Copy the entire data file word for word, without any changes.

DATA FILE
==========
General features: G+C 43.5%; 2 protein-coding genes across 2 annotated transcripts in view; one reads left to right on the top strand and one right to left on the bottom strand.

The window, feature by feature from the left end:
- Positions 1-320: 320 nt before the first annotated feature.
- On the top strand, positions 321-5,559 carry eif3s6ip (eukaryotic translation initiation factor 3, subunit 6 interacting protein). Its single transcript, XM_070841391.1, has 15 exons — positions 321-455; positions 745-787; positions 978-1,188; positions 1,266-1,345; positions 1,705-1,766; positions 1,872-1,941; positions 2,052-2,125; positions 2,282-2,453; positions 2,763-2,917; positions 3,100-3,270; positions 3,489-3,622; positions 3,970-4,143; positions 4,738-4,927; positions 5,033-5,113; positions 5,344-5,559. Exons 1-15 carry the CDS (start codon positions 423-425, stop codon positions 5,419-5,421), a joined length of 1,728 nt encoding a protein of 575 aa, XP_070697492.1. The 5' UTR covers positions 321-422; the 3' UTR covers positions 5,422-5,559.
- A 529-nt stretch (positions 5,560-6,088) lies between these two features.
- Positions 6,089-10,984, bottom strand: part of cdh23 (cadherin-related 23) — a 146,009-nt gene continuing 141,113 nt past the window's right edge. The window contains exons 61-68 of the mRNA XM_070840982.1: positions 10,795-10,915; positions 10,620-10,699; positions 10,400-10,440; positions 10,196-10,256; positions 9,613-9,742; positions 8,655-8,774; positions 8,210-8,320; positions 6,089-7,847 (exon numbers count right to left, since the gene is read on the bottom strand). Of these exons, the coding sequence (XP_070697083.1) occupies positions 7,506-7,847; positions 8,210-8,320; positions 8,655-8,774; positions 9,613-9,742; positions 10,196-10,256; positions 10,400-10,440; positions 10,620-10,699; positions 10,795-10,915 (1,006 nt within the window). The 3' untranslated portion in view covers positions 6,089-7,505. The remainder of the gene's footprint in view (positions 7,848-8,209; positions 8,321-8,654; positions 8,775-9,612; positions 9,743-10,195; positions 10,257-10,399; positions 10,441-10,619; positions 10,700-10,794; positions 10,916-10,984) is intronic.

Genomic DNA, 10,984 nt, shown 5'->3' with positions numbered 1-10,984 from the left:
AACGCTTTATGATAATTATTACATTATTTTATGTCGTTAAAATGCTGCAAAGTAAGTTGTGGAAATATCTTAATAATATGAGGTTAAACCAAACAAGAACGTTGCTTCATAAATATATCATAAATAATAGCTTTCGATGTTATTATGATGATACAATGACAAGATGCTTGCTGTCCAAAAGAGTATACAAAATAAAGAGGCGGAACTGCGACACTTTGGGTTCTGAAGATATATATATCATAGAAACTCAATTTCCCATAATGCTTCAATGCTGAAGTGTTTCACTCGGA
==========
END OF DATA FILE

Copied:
General features: G+C 43.5%; 2 protein-coding genes across 2 annotated transcripts in view; one reads left to right on the top strand and one right to left on the bottom strand.

The window, feature by feature from the left end:
- Positions 1-320: 320 nt before the first annotated feature.
- On the top strand, positions 321-5,559 carry eif3s6ip (eukaryotic translation initiation factor 3, subunit 6 interacting protein). Its single transcript, XM_070841391.1, has 15 exons — positions 321-455; positions 745-787; positions 978-1,188; positions 1,266-1,345; positions 1,705-1,766; positions 1,872-1,941; positions 2,052-2,125; positions 2,282-2,453; positions 2,763-2,917; positions 3,100-3,270; positions 3,489-3,622; positions 3,970-4,143; positions 4,738-4,927; positions 5,033-5,113; positions 5,344-5,559. Exons 1-15 carry the CDS (start codon positions 423-425, stop codon positions 5,419-5,421), a joined length of 1,728 nt encoding a protein of 575 aa, XP_070697492.1. The 5' UTR covers positions 321-422; the 3' UTR covers positions 5,422-5,559.
- A 529-nt stretch (positions 5,560-6,088) lies between these two features.
- Positions 6,089-10,984, bottom strand: part of cdh23 (cadherin-related 23) — a 146,009-nt gene continuing 141,113 nt past the window's right edge. The window contains exons 61-68 of the mRNA XM_070840982.1: positions 10,795-10,915; positions 10,620-10,699; positions 10,400-10,440; positions 10,196-10,256; positions 9,613-9,742; positions 8,655-8,774; positions 8,210-8,320; positions 6,089-7,847 (exon numbers count right to left, since the gene is read on the bottom strand). Of these exons, the coding sequence (XP_070697083.1) occupies positions 7,506-7,847; positions 8,210-8,320; positions 8,655-8,774; positions 9,613-9,742; positions 10,196-10,256; positions 10,400-10,440; positions 10,620-10,699; positions 10,795-10,915 (1,006 nt within the window). The 3' untranslated portion in view covers positions 6,089-7,505. The remainder of the gene's footprint in view (positions 7,848-8,209; positions 8,321-8,654; positions 8,775-9,612; positions 9,743-10,195; positions 10,257-10,399; positions 10,441-10,619; positions 10,700-10,794; positions 10,916-10,984) is intronic.

Genomic DNA, 10,984 nt, shown 5'->3' with positions numbered 1-10,984 from the left:
AACGCTTTATGATAATTATTACATTATTTTATGTCGTTAAAATGCTGCAAAGTAAGTTGTGGAAATATCTTAATAATATGAGGTTAAACCAAACAAGAACGTTGCTTCATAAATATATCATAAATAATAGCTTTCGATGTTATTATGATGATACAATGACAAGATGCTTGCTGTCCAAAAGAGTATACAAAATAAAGAGGCGGAACTGCGACACTTTGGGTTCTGAAGATATATATATCATAGAAACTCAATTTCCCATAATGCTTCAATGCTGAAGTGTTTCACTCGGA